After more than three decades spent refining an eco-alternative to the traditional high performance surfboard, Mike Olson and Lib Tech have officially announced the release of their long-anticipated line of surfboards: Lib Tech Waterboards.
Lib Tech is highly regarded in the snowboard and skateboard industries for its environmental board building practices and original, artistic board designs, but the company's roots are actually in surfing. It is a little-known fact that Mike Olson, co-founder of Lib Tech, generated a large portion of the original funds he used to finance his early snowboard projects by shaping and selling surfboards in the Pacific Northwest in the late 70s and early 80s. Unhappy with the toxicity of the materials used to create surfboards, Olson set out to find alternatives.
Almost every component in the Waterboards, from the fins, fin boxes, (non-rusting) leash plugs, foam, fibers, resin and graphics, is an original design, with many of the components having only been dreamed into existence by Olson himself in the last two years.
If you were to get a ding that penetrated all the layers you wouldn't have to ever take [your board] out of the water...” -- Mike Olson
"If you were to get a ding that penetrated all the layers," says Olson, "you wouldn't have to ever take [your board] out of the water -- which I hate." This, Olson explains, is due in part to the unique layering technology utilized in making the boards.
Instead of fiberglass, Lib Tech uses something called Volcanic Organic Basalt Honeycomb Technology. Basalt is an organic fiber that is damp, impact resistant, and unlike traditional fiberglass, contains no boron and other harmful additives.
Unsatisfied by the limitations of epoxy and the toxicity of polyester, Olson came up with what he refers to as LVR43 High Rebound Matrix, a chemistry of his own design that has higher elongation, extreme ding resistance, and what he refers to as "responsive rebound." Rails are wrapped in rubberized metallic fibers called Elastomatrix Perimeter 2D2D Dampening Web, which give the boards a smooth, chatter-free ride. According to Olson, the Waterboards feel like a polyester board underfoot but have more durability than a Surftech.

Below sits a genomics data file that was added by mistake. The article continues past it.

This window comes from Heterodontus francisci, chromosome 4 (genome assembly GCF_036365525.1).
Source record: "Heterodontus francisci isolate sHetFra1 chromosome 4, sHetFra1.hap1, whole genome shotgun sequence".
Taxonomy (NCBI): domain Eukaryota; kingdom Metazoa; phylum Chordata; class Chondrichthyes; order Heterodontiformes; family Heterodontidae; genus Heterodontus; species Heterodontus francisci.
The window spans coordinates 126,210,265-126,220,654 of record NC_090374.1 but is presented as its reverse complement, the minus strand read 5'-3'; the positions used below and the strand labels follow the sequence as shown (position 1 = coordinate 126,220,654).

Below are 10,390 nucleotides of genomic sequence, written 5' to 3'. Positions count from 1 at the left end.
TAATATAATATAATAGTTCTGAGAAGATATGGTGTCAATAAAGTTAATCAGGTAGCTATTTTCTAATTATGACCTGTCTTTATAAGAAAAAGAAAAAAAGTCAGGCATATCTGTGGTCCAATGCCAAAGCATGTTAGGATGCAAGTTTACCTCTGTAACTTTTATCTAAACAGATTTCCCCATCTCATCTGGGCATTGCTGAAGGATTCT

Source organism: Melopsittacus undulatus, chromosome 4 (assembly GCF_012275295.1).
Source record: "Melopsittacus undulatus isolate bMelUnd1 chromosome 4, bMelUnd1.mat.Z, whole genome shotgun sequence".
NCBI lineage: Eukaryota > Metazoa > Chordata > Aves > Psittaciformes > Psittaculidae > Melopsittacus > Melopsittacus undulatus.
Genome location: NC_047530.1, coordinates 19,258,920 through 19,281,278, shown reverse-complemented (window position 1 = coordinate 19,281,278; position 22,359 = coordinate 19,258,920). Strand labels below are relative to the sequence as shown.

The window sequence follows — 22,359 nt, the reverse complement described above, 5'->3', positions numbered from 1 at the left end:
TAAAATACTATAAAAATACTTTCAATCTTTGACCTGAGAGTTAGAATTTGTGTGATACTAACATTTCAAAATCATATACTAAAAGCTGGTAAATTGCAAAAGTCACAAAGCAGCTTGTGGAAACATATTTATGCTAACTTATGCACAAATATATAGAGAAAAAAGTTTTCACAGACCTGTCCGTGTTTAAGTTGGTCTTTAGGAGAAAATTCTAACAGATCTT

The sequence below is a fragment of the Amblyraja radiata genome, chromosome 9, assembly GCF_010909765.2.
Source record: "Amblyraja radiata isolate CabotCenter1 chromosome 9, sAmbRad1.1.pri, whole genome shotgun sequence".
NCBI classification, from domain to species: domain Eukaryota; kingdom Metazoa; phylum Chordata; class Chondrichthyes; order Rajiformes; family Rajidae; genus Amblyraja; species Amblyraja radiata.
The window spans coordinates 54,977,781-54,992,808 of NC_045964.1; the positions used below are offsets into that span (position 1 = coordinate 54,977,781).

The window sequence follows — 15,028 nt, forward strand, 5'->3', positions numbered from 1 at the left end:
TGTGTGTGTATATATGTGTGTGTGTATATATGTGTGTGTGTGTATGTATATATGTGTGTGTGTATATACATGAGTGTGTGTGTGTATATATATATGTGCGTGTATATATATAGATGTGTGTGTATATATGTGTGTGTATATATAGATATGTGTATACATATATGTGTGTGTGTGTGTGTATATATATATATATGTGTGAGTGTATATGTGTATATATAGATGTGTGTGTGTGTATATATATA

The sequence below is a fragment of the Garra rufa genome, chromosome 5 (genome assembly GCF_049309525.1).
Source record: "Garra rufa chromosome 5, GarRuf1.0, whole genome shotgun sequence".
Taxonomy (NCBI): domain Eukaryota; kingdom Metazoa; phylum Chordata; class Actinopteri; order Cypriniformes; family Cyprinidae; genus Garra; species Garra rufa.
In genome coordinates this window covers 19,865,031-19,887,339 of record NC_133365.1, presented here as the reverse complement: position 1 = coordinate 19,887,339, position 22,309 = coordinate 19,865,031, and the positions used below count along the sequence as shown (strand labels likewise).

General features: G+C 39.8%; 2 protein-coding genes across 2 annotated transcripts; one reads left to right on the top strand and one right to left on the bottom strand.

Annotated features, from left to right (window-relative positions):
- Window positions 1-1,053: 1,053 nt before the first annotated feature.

Board cores made with materials that won't lose their pop and won't absorb water means less broken boards in landfills. Additionally, the foam core contains up to 50-percent recycled content, using ozone-friendly blowing agents, and 100-percent of the off-cut foam produced while shaping is recycled into new blanks.
The boards come in three shapes: a "fast, short, and wide, low rocker series with a speedy thumb tail and flipped stub nose" meant for slashing and blasting medium-sized waves called the "Ramp," an all around board called the "Bowl," with a "wide, speedy thumb tail, pulled-in nose ... and medium-low rocker," and a pulled nose, squared thumbtail, high performance board called the "Vert."
Each series features concave decks and ergonomic grab rails to aid in duck diving and the modern aerial pursuit. Fin boxes fit both Lib Tech's new M.I.L.F. fin system, and FCS fin systems.
The skepticism that often follows change is something Lib Tech is not unfamiliar with. People first scrutinized Lib Tech's snowboard designs, which have gone on to restructure the entire landscape of snowboard and ski composition. As to how he imagines the Waterboards will be received by the surf industry, Olson said he felt that with the current progressive state of surfing, people's willingness to experiment with high performance alternatives, as well as the general demand for eco-friendly products that it was a good time to introduce his radical new way of shaping.
The first order of Lib Tech Waterboards was hand delivered by Olson last week to Cleanline Surf Shop in Seaside, Oregon, where he first cut his teeth in the surf industry and developed much of his early disenchantment with polyester as a ding repairer. From there they will be available in select West Coast surf shops and online at libtechwaterboarding.com.